A report was released by the Institute of International Education
late in 2004 that said for the first time in more than 30 years, the
number of international students in the United States had dropped.
The numbers at the University were lower than they have been in
previous years, although the school was still among the highest for
international student enrollment.
In a past article in The Michigan Daily, Dr. Rodolfo Altamirano,
Director of the International Center, attributed part of this decline
to difficulty in maintaining legal immigration status in the United
States following legislation introduced after the Sept. 1lth terrorist
attacks, such as the fees and application procedures for the Student
and Exchange Visitor Information System.
Levine said the rights of more than 4,000 international students are
a major priority for MSA over the next year.
"International students should not have to worry about challenges
to their status in Ann Arbor," Levine said.
Lewis said that there had been greater interest expressed to SLS
for cases involving international law. Lewis said the international
specialist would be able to save some students thousands of dollars
in legal services.
"We've been getting a lot of calls from students who have expressed
a fairly urgent need for representation in cases concerning interna-
tional law."
Senapati said the current executive board and assembly feel that
protecting students in the University community and improving the
atmosphere are of the utmost importance. "These fee increases are
our number one priority," Senapati said.
MSA hopes to implement all these services by next semester.
Harper will make a reccomendation to the Regents, who will
eventually decide whether to approve the proposed increases.

'STUDENTS
Continued from page 1A
she stopped using Adderall, her motivation would
decrease and it would be harder for her to study.
"There was a time when I took so much that I was
(awake) for two days, and then I ran out. I took my
exam and did poorly because I was so tired," she said. "I
thought then it was kind of a problem, and I sometimes
worry, because it is really addictive.
"But I never thought about getting help, because so
many other people are doing it too. I don't feel abnor-
mal."
She said she feels Adderall is fairly widely accepted
by the student body, and that even students who are pre-
scribed the drug for medical purposes - such as her
roommate, who provides her with Adderall. - rarely
criticize users who don't have prescriptions.
"They get why you want to take it, because they know
it helps," she said.
Although she has experienced numerous side effects from
taking Adderall - like lack of sleep, irritability, headaches,
loss of appetite and antisocial feelings - these effects are
not enough to make her to stop using the drug.

"What it does for me is worth it," she said, adding that
she will most likely continue using Adderall throughout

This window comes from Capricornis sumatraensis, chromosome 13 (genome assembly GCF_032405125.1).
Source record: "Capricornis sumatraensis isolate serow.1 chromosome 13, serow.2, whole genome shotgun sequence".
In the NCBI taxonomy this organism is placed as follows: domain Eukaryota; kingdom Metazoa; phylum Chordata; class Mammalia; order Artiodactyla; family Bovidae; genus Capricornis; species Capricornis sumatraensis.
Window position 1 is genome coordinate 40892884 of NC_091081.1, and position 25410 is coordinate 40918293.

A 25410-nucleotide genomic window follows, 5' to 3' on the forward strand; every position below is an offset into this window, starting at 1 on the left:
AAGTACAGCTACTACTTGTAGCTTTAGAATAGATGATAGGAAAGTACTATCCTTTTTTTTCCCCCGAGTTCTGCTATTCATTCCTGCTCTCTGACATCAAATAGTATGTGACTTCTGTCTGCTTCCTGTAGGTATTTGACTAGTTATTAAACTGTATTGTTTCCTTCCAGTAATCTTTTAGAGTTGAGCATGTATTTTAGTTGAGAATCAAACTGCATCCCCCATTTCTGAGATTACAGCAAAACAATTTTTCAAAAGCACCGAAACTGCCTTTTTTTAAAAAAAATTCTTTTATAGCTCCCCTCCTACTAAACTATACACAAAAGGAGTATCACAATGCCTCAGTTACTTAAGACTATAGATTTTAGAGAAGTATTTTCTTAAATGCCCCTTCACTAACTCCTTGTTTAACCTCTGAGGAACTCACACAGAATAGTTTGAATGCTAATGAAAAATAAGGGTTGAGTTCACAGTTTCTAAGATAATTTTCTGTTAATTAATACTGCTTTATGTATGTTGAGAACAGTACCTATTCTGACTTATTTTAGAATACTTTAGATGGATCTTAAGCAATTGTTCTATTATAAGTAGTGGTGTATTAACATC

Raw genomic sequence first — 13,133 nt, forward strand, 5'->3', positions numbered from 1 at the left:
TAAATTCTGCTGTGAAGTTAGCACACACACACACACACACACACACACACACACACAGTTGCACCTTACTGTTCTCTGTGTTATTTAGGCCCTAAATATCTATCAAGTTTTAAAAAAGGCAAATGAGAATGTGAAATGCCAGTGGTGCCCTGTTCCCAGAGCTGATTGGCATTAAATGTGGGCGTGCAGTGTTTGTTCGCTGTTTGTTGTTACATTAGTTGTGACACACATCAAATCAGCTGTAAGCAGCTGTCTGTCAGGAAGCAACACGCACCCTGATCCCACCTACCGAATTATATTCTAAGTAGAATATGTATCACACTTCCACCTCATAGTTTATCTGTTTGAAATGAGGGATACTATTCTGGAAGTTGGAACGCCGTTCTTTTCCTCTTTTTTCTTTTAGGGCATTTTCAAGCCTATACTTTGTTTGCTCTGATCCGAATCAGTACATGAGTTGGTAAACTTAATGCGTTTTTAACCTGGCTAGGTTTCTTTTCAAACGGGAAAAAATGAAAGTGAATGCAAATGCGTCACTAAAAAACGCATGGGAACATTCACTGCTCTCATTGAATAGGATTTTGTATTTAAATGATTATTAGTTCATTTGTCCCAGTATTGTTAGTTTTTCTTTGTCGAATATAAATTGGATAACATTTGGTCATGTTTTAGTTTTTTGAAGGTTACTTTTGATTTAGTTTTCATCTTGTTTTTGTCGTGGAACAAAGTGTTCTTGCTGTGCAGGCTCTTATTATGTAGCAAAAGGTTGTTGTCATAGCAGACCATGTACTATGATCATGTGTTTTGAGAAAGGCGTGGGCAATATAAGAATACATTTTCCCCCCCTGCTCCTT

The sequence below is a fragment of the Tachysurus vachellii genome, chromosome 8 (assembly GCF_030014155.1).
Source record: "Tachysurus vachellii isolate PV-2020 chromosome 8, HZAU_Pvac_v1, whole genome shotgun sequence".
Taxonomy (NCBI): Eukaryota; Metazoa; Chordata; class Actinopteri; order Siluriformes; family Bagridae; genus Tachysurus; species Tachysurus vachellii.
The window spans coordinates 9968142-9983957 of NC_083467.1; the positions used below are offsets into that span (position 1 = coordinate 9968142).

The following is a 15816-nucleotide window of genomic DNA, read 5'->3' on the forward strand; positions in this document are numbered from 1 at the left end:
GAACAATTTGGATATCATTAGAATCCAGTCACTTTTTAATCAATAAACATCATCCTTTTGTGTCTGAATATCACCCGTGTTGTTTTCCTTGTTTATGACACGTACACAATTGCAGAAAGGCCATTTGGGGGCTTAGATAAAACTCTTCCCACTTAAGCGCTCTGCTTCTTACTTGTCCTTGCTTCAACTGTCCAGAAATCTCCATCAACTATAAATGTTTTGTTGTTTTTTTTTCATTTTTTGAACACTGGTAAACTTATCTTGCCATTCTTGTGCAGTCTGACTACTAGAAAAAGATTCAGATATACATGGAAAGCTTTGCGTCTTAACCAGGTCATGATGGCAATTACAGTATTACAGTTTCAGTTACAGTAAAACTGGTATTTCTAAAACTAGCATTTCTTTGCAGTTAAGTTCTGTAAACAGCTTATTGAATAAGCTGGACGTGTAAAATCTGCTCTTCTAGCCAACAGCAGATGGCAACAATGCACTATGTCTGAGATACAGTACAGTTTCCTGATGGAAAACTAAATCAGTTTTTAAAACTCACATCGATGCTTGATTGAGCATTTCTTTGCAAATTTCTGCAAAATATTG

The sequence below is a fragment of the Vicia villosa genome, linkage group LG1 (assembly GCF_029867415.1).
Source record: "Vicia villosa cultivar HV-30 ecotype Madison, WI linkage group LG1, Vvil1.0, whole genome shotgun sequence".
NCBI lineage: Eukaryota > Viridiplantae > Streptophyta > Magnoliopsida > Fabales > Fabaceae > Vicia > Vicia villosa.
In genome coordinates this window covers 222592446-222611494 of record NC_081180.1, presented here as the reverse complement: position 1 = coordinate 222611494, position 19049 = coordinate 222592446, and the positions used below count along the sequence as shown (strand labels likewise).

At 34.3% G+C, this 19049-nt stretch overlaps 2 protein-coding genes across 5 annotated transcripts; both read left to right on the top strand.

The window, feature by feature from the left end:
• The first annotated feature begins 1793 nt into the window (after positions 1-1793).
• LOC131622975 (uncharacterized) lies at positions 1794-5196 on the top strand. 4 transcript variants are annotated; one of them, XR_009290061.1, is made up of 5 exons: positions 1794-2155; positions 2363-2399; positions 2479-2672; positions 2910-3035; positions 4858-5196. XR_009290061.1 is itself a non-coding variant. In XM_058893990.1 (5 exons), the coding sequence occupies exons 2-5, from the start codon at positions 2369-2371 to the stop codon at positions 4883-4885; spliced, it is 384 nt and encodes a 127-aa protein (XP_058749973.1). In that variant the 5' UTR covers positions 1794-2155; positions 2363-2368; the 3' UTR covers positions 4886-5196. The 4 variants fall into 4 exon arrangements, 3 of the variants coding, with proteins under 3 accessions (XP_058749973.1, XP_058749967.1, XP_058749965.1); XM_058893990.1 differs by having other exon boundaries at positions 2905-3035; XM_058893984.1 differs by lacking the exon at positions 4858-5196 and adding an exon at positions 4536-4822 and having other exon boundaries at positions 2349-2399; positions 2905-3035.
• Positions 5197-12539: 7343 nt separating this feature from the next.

college.
But for other students, such as Art and Design soph-
omore Kara, Adderall's side effects outweigh the ben-
efits.
"I lost weight and was always wide awake. Taking the
pills made it very hard for me to sleep, and I would often
have to take more the next day to make up for the sleep I
had lost," Kara said.
Kara said that, although she felt more motivated, more
creative and more responsive when taking Adderall, she
eventually stopped taking it because she found the side
effects too unpleasant.
"I get more sleep now, and I don't freak out about
things as much. I'm less critical of myself," she said,
adding that her grades are about the same as they were
before she quit.
Unlike many other students, Kara said her Adderall
use decreased when she came to college.
"I really would only use them towards final times,
whereas in high school I was taking them almost every
day (of) my junior year," Kara said. "My friends always
had prescriptions, and they would either share them or let

me buy them from them.
"Some people wouldn't even use their prescriptions
- they would just sell all of their pills," she added. "I
know one kid who didn't even work, and it was his sole
income."
Kara agreed that Adderall use seems widely accepted
at the University.
"My friends, at least, aren't very judgmental about
drug use," she said. "I don't really think of it as cheating
or anything. It's kind of sad, though, because I heard it
may get taken off the market due to its misuse, which is
unfortunate to the kids who really do need it."
A recent study conducted by the University's Sub-
stance Abuse Research Center and the Harvard School of
Public Health reported that 7 percent of college students
have used prescription stimulants - such as Ritalin,
Dexedrine and Adderall - for nonmedical purposes.
The study found that campuses with the highest
rates of nonmedical use of prescription stimulants have
competitive admissions criteria and high rates of binge
drinking.
Students with GPAs of a 3.0 or lower were two times
more likely to engage in non-medical use than those
earning a higher GPA, the study reported.

RE . . 1OW .9 .. 8S

Trash Codes for the City of Ann Arbor
1. Place refuse & recycling at curb by 7 am. on the weekly
pickup day or the day before. Check online map for day.
2. Bag all refuse. All trash must be contained in plastic trash
bags at the curb, up to 50poundslbag. Don't block dumpsters.
- - - - - I . It .

Don't CRAM for FINALS on an empty stomach...
CALL THE DELIVERY BUTLER!